Now, this brings me to my dairy free cheese. I’m not a huge fan of the stuff you get in stores. And it’s really, really expensive to boot. It all has that sort of plastic-y sort of taste to it and then when you melt it, it turns into this soupy, sticky mess. So, I had to give making my own a shot. I’m glad I did. This turned out really well. I made it for New Year’s Eve and then I used some on my pizza on Friday night pizza night. Eating it plain on crackers was quite lovely. It has a sort of creamy, not plastic, texture and a pleasant salty/nutty flavor. My youngest ate probably half of the cheese by himself. Having it on pizza? It doesn’t melt that well, but it’s a nice accent on pizza because it gives that salty/creamy flavor that ‘real’ cheese has on pizza. Okay, so it’s not stretchy like a mozzarella, but it definitely lends a nice flavor to pizza. So, without further ado, here’s the recipe. Hope you like it.
Dairy Free Cheese
Dairy Free Cheese

1 Cup Raw Cashews
1/3 Cup Nutritional Yeast Flakes
2 Tbsp. Lemon Juice
1 Tsp. Smoked Sea Salt
2 Tsp. Onion Powder
½ Tsp. Granulated Garlic
1 ½ Cups Water
2 Tbsp. Agar Agar Flakes

Cover the cashews in water about 1” over the level of the cashews. Soak the cashews for at least 4 hours, or overnight. I soaked mine overnight because I don’t have a very powerful blender.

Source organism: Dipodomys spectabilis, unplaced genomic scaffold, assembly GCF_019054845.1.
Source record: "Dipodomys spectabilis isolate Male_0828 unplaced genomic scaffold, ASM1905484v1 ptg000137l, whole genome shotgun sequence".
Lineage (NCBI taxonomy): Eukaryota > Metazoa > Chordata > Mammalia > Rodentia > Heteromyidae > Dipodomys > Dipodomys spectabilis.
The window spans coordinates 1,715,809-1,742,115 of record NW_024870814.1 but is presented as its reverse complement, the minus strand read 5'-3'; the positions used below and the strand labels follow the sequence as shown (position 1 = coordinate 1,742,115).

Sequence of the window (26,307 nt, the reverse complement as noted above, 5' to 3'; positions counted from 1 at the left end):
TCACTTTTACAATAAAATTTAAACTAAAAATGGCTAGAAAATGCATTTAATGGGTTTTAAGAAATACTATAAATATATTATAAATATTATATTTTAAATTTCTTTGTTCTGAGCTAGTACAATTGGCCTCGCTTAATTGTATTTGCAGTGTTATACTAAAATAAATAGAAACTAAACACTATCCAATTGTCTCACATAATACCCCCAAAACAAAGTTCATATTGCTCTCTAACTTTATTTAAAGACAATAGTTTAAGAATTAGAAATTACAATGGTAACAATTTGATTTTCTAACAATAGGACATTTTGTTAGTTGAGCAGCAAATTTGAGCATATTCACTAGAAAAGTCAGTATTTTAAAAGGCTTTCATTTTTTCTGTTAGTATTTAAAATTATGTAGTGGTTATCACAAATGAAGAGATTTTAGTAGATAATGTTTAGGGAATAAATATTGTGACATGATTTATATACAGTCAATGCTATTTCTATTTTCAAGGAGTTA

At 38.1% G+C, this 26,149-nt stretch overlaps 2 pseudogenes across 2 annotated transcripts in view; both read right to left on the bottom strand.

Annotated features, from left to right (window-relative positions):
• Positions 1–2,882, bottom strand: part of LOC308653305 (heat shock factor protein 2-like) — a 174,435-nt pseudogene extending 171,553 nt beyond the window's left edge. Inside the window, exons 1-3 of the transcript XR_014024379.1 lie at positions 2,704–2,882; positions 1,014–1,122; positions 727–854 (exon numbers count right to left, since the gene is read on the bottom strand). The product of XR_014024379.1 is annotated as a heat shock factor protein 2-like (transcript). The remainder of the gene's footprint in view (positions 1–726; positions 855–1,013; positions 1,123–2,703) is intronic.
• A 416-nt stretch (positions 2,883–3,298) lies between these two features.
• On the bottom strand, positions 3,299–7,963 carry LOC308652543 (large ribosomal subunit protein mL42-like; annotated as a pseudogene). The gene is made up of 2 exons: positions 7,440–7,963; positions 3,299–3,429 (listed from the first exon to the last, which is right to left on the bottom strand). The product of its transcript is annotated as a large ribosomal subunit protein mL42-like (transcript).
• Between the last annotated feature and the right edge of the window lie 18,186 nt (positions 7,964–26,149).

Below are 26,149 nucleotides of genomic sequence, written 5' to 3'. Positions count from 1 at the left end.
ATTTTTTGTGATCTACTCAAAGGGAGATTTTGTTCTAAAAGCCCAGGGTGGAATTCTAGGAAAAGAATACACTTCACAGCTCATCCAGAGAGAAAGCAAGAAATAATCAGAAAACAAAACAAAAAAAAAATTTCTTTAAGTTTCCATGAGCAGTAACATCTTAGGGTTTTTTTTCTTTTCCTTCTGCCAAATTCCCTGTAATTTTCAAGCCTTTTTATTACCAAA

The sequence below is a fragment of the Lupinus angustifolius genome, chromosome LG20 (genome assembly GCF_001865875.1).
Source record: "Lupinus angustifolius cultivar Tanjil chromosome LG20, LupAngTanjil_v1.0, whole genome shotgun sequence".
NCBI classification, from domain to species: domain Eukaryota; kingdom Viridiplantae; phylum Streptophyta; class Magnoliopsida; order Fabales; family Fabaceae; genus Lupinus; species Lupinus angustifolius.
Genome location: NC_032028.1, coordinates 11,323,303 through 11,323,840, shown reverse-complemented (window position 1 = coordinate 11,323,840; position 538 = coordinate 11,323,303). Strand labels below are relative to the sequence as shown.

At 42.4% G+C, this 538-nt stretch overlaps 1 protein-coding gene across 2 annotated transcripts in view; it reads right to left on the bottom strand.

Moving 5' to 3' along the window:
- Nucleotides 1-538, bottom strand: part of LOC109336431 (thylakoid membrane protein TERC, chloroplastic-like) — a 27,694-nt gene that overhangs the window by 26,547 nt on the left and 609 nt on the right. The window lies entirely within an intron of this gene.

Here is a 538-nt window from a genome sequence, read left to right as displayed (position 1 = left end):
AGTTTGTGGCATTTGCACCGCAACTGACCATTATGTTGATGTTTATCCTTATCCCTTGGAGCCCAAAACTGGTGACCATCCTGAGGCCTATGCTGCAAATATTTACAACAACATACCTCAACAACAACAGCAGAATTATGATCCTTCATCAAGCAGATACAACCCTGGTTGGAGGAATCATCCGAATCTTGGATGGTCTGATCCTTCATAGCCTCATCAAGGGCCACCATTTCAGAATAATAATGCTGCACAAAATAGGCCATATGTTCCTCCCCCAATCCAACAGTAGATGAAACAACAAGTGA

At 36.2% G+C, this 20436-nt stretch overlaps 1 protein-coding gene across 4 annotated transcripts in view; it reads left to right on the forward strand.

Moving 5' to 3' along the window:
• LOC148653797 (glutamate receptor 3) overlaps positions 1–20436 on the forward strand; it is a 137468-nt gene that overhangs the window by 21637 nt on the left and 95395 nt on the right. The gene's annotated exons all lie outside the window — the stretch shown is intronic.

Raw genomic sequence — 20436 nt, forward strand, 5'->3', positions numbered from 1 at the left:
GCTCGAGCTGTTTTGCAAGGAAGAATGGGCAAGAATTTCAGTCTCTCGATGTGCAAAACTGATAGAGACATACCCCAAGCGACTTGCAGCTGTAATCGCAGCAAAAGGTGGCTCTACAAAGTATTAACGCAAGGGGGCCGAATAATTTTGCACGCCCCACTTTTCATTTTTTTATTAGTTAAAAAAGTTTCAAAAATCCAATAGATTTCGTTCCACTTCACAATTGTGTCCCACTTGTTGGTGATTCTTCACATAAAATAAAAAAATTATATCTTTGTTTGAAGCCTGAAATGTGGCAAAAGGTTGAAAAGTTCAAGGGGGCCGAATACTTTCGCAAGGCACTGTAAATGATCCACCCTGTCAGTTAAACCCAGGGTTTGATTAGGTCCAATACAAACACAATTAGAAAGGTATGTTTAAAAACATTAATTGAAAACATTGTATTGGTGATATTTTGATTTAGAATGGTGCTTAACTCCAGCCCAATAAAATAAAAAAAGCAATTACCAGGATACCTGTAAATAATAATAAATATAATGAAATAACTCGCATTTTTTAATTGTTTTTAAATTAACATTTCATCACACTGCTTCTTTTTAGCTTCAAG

Drain cashews well. Add cashews, nutritional yeast flakes, lemon juice, salt, onion powder, and garlic to a food processor bowl. Bring the 1 ½ cups of water to a boil and add the agar agar. Stir while boiling for one minute. Turn heat down to medium low and simmer for another 7 minutes, until agar flakes are completely dissolved. Add agar mixture to the food processor with other ingredients and process until smooth, about 3 minutes.
Meanwhile, prepare a dish to mold the cheese in. I have a cheese mold that is just the right size, but you can use any container that is about 2 cups. Line the dish with plastic wrap and spray with grease. Pour the cheese mixture into the prepared dish and let sit for about 2 hours in the refrigerator until the cheese is set and ready to be used.

Vegan Teff Bread (Gluten Free)

I used to be a bread girl. I think I may have had a love affair with bread: but not any old bread. I loved the homemade, crusty, yeasty wonderful bread that would crackle as you bit into it and then would stretch as you chewed it. Hold on. Give me a minute here.

Well, health issues forced me to go gluten free. I’m actually so sensitive to it that I have problems when I bake regular things for my glutenful family members. I’ve started washing really well when I bake ‘regular’ things and I’m thinking about wearing rubber gloves. Anyway, that was about four years ago. I’m really not a huge baker. I’m just not a fan of baked goods, but I did always like making bread. It was kind of like a science experiment to me. Since I’ve been gluten free, I’ve been in the endless search for a gluten free bread that’s not crumbly or dense. It’s not easy. The breads you buy in the freezer section are pretty good, but expensive, and I’m a known cheapskate, so I don’t buy them often. THEN, I went vegan: like gluten free wasn’t difficult enough. It’s next to impossible to find a gluten free vegan bread in the supermarket.